St. Paul has a problem with unhappy teachers, and issues go beyond the safety concerns now being discussed at the bargaining table.

Discontent is evident in results of school-by-school surveys obtained by the Star Tribune. Many teachers in the state’s second-largest school district said they would not recommend that parents send children to their schools.

The findings showed that teachers had “weak” or “very weak” commitment to more than one-third of district schools. It was worse at sites with preschool programs, where more than half — 18 of 32 — were rated weak or very weak on teacher commitment. Those schools have been the focus of the district’s promotion efforts leading to Tuesday’s deadline for school-choice applications.

In only six of those buildings did teachers indicate a strong commitment to their schools, the findings show.

John Brodrick, a retired St. Paul teacher now in his 15th year as a school board member, said he found the widespread dissatisfaction disappointing and alarming. Teachers can be committed to their students but not necessarily to their schools, he said, making him wonder: “Is this a case of teachers being placed in a situation where they can’t do their job?”

The school surveys were administered a year ago, as teacher and parent frustration with school discipline and other issues gave rise to a campaign that propelled four political newcomers to school board seats.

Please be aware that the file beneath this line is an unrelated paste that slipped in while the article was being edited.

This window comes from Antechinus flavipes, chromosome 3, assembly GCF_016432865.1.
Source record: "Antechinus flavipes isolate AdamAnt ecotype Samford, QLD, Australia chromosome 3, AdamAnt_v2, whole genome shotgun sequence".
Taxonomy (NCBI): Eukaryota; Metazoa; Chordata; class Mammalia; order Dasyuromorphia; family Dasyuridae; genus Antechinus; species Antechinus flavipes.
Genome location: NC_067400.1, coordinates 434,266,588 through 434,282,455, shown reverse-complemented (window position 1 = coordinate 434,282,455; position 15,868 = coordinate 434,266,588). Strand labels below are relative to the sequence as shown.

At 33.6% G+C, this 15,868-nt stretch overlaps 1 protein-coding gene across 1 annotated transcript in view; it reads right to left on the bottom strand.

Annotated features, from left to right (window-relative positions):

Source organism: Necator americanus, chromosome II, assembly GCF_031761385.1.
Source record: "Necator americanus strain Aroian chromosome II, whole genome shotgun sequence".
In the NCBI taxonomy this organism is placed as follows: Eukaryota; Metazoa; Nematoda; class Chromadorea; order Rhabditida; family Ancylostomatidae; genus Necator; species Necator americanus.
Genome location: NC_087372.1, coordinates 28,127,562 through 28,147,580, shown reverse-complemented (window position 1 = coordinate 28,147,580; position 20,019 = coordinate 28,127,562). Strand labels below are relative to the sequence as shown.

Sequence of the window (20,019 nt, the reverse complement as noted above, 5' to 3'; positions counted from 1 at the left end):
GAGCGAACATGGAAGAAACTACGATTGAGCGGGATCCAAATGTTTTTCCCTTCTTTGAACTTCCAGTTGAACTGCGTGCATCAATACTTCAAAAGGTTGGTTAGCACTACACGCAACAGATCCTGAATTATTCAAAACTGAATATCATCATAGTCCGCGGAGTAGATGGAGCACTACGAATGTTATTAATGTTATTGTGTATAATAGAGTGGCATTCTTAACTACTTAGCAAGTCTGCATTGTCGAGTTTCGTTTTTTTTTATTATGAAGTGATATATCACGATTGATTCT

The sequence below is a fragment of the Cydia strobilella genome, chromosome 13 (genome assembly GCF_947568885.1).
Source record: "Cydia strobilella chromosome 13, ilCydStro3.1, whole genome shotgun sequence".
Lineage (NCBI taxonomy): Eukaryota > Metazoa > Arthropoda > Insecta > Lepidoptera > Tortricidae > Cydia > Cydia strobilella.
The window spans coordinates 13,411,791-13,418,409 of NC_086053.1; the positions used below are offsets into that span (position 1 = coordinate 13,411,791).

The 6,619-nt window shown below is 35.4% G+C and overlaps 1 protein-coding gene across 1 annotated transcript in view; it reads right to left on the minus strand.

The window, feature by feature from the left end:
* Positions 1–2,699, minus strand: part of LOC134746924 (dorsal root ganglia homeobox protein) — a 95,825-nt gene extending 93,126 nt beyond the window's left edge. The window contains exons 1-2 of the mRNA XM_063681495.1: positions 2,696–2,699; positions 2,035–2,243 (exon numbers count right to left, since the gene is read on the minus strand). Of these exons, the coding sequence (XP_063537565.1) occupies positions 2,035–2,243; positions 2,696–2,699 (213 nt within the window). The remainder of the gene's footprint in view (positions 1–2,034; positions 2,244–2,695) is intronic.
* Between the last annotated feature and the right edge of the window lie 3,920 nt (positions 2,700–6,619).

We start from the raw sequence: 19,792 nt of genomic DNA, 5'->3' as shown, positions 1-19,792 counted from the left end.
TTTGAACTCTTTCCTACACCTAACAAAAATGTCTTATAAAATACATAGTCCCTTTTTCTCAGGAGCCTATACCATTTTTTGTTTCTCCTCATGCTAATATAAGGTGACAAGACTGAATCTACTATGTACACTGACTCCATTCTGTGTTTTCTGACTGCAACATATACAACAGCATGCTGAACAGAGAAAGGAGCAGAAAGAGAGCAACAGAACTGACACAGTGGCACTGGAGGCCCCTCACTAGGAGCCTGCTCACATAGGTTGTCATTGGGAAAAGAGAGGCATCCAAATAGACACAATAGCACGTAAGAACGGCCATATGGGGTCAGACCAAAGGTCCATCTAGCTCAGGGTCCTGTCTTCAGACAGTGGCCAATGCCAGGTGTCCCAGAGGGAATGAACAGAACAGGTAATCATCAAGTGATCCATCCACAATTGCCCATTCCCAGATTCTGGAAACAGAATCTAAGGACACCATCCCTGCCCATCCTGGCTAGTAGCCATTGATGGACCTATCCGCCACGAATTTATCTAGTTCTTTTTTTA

Issues of school climate are not a major part of the survey, known as the 5Essentials. It is designed to show how well schools are positioned for improvement through the eyes of the people closest to the classroom: teachers and students.

In areas addressing safety, students were asked how secure they felt in their school’s classrooms, hallways and bathrooms. On average, the schools were judged to be strong on the safety measure. Sixty-nine percent of district teachers said they had some influence or a great deal of influence “setting standards for student behavior.”

Teachers also were asked pointed questions about their loyalty to their school: To what extent do they value working in their building over any other? How much do they look forward to the school day? How likely are they to recommend the school to parents seeking a place for their child?

When asked recently if parents should be worried about teacher commitment at individual schools, Denise Rodriguez, president of the St. Paul Federation of Teachers, countered that the findings were evidence, instead, of a need for the support staff that parents and teachers have yearned to see at the schools.

“Teachers want schools staffed so that student needs are being met,” Rodriguez wrote in an e-mail. “Frustration flows from this staffing being absent and/or from poor leadership in the building.”

On Wednesday, St. Paul will be among 19 cities that will see teachers, parents and students walking into schools together to show support for neighborhood schools that “serve all children well,” the federation said.

Wellstone, Phalen Lake

Last month, Superintendent Valeria Silva, citing ongoing concerns with student misbehavior in some buildings, deployed administrators to 11 schools. Only two have teachers who’ve expressed a strong commitment to their schools, according to the surveys.